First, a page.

Based on Impact Factor (IF) data, the Journal Citation Reports published by Thomson Reuters (see also here) provides yearly rankings of science and social science journals, in the subject categories relevant for the journal (in fact, there may be more than one).
Quartile rankings are therefore derived for each journal in each of its subject categories according to which quartile of the IF distribution the journal occupies for that subject category. Q1 denotes the top 25% of the IF distribution, Q2 for middle-high position (between top 50% and top 25%), Q3 middle-low position (top 75% to top 50%), and Q4 the lowest position (bottom 25% of the IF distribution). For example, the 2009 Impact Factor for the ACM TRANSACTIONS ON SENSOR NETWORKS is 1.938. Thus, the journal ranks 32-nd (out of 116 journals, Q2 quartile) in the subject category COMPUTER SCIENCE, INFORMATION SYSTEMS, while it ranks 11-th (out of 76 journals, Q1 quartile) in the subject category TELECOMMUNICATIONS.
Unfortunately, papers cannot be easily associated to a single ISI subject category (at least, not always), and one has therefore to consider the full range of quartile rankings of the journal. Following this line, a quartile score (indeed, a discrete distribution) is associated to any paper published in IF-ranked journals by uniformly distributing a unitary mass over the quartile rankings of the journal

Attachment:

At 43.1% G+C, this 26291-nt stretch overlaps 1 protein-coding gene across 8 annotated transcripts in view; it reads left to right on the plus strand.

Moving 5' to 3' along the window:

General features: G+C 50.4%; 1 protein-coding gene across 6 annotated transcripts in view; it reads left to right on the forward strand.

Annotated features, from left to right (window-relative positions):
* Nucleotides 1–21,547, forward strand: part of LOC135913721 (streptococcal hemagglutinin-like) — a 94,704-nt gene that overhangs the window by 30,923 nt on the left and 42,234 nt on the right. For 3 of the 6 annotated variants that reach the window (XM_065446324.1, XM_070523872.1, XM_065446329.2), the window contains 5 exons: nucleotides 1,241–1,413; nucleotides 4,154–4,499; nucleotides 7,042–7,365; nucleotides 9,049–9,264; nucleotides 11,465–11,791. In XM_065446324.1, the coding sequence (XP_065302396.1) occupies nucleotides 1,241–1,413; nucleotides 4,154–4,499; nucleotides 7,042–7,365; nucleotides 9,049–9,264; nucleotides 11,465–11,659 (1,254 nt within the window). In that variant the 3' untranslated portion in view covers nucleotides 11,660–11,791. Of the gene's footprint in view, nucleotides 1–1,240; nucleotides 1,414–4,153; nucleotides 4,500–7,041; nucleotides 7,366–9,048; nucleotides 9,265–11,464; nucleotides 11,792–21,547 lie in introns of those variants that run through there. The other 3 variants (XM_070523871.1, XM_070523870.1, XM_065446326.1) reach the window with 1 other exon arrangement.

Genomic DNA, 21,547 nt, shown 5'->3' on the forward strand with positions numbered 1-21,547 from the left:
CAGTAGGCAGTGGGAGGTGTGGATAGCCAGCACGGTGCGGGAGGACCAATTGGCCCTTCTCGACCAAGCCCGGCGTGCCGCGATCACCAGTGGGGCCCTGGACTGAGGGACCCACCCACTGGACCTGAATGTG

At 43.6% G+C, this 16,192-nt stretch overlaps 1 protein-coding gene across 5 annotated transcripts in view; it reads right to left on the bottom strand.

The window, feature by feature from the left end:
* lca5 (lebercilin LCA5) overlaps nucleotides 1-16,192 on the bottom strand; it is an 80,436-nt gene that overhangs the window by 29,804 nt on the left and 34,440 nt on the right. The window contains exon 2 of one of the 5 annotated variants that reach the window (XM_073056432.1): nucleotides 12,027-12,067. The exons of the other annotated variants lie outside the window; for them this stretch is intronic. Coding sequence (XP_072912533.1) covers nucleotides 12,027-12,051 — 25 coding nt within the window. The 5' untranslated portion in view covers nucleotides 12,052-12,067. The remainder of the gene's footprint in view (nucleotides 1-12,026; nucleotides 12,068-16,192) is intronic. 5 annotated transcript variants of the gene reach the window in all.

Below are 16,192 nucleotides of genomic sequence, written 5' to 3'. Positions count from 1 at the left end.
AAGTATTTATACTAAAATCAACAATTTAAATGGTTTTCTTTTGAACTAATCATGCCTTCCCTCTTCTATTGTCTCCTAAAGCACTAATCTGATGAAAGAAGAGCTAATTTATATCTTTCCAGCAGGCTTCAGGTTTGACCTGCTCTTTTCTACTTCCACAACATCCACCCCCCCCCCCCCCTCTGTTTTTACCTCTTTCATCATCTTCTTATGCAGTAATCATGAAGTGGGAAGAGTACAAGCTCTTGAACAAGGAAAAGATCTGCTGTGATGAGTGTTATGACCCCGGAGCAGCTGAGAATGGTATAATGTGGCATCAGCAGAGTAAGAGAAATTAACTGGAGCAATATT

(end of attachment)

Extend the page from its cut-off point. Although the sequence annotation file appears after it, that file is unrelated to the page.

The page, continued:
in which the paper was published (for that year). So, for example, papers published in 2009 in the IEEE TRANSACTIONS ON ROBOTICS are given a quartile score of [Q1=1, Q2=0, Q3=0, Q4=0], since in the (unique) subject category ROBOTICS the journal ranks 2-nd out of 16 journals. On the other hand, a paper published in 2008 in COMPUTER METHODS AND PROGRAMS IN BIOMEDICINE would be given a quartile score of [Q1=0, Q2=1/2, Q3=1/4, Q4=1/4], since the journal ranks 41-st out of 94 journals (Q2) in COMPUTER SCIENCE, INTERDISCIPLINARY APPLICATIONS, 35-th out of 84 (Q2), in COMPUTER SCIENCE, THEORY & METHODS, 40-th out of 52 (Q4) in ENGINEERING, BIOMEDICAL, and 14-th out of 20 journals (Q3) in MEDICAL INFORMATICS.
Quartile scores can finally be cumulated for all the papers published in a given year, providing synthetic views such those reported here.